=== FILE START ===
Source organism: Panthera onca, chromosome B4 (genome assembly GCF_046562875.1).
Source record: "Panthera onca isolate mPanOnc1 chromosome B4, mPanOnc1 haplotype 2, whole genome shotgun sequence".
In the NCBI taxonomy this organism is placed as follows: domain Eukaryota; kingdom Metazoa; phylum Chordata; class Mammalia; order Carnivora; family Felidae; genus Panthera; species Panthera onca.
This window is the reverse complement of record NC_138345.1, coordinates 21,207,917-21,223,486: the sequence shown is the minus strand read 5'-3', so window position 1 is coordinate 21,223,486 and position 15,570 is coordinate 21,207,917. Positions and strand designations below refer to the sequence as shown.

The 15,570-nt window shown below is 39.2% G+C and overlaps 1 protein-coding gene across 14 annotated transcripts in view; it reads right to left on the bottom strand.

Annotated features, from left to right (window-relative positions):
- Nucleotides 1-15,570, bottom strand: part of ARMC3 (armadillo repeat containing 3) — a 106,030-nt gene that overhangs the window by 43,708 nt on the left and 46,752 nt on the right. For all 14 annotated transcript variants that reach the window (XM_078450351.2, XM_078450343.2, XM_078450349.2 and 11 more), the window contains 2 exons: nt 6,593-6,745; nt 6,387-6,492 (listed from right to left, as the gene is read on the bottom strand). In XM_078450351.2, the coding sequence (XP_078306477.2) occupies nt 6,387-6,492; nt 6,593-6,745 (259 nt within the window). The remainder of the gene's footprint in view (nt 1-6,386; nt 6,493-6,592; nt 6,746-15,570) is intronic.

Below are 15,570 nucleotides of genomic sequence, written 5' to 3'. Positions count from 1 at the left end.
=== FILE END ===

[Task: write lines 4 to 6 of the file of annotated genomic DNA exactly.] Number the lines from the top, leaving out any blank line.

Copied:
This window is the reverse complement of record NC_138345.1, coordinates 21,207,917-21,223,486: the sequence shown is the minus strand read 5'-3', so window position 1 is coordinate 21,223,486 and position 15,570 is coordinate 21,207,917. Positions and strand designations below refer to the sequence as shown.

The 15,570-nt window shown below is 39.2% G+C and overlaps 1 protein-coding gene across 14 annotated transcripts in view; it reads right to left on the bottom strand.

Annotated features, from left to right (window-relative positions):